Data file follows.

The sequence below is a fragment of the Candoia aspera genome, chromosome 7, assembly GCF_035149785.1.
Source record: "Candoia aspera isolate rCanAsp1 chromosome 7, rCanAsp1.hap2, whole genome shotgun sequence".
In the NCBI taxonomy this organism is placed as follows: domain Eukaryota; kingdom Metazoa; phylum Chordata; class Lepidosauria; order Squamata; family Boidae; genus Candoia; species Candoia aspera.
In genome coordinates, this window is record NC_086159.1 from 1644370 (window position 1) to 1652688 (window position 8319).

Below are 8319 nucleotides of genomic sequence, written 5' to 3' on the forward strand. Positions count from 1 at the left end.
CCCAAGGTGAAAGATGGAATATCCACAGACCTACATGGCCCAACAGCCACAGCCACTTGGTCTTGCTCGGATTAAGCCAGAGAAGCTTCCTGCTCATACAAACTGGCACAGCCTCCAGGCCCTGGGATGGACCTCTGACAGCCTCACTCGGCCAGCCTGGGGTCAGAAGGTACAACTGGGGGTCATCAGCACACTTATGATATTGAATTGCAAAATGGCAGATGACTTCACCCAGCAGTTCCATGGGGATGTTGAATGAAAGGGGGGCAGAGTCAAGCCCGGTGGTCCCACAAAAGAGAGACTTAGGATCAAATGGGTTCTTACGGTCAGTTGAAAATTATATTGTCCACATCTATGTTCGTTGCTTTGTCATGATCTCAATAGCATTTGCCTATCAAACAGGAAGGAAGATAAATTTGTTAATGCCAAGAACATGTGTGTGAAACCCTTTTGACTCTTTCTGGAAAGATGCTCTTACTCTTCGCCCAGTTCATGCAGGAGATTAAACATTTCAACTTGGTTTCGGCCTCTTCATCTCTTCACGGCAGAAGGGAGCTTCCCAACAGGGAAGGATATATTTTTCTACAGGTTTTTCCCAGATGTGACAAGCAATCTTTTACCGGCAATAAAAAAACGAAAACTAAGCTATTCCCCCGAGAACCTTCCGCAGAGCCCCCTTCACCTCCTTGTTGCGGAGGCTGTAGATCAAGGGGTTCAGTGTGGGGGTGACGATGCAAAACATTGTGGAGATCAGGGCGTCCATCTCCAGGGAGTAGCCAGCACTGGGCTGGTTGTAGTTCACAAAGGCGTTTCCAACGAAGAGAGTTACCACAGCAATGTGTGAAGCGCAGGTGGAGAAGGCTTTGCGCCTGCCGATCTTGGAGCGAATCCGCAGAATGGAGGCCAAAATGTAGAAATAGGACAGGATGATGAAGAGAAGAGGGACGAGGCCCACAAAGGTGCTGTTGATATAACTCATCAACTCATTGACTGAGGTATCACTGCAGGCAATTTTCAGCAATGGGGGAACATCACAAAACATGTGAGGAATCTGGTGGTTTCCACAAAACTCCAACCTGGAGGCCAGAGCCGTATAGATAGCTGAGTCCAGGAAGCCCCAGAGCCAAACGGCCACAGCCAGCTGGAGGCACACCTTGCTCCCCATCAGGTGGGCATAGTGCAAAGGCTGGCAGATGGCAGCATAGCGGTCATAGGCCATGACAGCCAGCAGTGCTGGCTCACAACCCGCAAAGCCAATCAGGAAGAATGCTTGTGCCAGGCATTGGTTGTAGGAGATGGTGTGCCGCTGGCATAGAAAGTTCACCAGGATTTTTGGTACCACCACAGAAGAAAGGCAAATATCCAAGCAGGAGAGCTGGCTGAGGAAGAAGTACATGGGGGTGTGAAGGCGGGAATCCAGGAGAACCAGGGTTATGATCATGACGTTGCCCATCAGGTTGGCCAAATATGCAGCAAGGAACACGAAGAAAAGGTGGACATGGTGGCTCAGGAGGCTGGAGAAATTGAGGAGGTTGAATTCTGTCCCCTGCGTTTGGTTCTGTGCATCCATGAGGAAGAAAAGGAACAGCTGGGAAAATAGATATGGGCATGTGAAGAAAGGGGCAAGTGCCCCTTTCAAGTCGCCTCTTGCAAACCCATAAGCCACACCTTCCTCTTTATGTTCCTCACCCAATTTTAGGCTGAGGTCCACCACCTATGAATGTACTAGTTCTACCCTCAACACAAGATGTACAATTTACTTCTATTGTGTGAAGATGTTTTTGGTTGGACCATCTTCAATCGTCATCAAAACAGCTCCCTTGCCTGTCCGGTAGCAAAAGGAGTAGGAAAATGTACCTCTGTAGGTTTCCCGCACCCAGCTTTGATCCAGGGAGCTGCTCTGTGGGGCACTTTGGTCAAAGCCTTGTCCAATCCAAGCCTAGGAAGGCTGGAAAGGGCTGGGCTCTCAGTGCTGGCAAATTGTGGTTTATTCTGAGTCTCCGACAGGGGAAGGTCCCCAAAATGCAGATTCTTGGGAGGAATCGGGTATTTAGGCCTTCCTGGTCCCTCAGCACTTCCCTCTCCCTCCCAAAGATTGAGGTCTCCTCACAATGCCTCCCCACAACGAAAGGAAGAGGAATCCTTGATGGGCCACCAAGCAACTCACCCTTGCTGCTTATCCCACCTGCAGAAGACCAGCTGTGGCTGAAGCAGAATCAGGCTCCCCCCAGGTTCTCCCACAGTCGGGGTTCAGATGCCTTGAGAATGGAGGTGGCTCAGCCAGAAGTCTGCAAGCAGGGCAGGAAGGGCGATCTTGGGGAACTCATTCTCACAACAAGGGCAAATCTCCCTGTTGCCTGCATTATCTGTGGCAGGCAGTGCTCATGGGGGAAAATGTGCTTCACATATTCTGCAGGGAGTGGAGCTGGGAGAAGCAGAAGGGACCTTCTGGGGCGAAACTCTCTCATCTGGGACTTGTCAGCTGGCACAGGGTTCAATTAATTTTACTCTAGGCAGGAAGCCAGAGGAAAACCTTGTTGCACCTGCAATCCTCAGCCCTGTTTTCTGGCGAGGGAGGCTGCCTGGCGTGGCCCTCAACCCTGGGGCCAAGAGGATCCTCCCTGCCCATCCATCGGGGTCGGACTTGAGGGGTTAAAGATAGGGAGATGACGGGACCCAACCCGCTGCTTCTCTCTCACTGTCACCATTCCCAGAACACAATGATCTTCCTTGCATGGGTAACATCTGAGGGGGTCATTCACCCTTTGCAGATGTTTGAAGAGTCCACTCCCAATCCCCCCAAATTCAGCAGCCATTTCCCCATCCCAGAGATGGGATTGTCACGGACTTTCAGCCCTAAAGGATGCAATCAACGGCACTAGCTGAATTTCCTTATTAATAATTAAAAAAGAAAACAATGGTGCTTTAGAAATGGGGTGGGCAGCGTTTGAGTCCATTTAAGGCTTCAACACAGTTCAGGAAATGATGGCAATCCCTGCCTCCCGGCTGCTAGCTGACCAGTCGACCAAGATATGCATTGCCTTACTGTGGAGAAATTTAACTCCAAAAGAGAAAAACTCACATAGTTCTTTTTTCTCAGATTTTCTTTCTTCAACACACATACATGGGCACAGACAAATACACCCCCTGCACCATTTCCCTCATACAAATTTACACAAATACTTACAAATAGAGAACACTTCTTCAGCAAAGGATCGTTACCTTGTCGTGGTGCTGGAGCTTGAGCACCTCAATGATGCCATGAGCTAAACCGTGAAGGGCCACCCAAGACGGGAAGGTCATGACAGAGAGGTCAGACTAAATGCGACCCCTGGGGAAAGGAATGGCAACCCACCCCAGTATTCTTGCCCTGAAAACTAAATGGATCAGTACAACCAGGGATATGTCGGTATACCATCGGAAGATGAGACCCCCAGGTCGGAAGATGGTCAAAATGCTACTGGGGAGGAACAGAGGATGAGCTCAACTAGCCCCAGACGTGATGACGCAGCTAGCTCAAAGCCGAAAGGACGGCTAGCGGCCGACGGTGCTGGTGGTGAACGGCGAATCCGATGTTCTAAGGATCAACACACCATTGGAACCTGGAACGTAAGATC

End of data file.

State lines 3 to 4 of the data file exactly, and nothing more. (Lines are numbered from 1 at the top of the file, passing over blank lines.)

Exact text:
In the NCBI taxonomy this organism is placed as follows: domain Eukaryota; kingdom Metazoa; phylum Chordata; class Lepidosauria; order Squamata; family Boidae; genus Candoia; species Candoia aspera.
In genome coordinates, this window is record NC_086159.1 from 1644370 (window position 1) to 1652688 (window position 8319).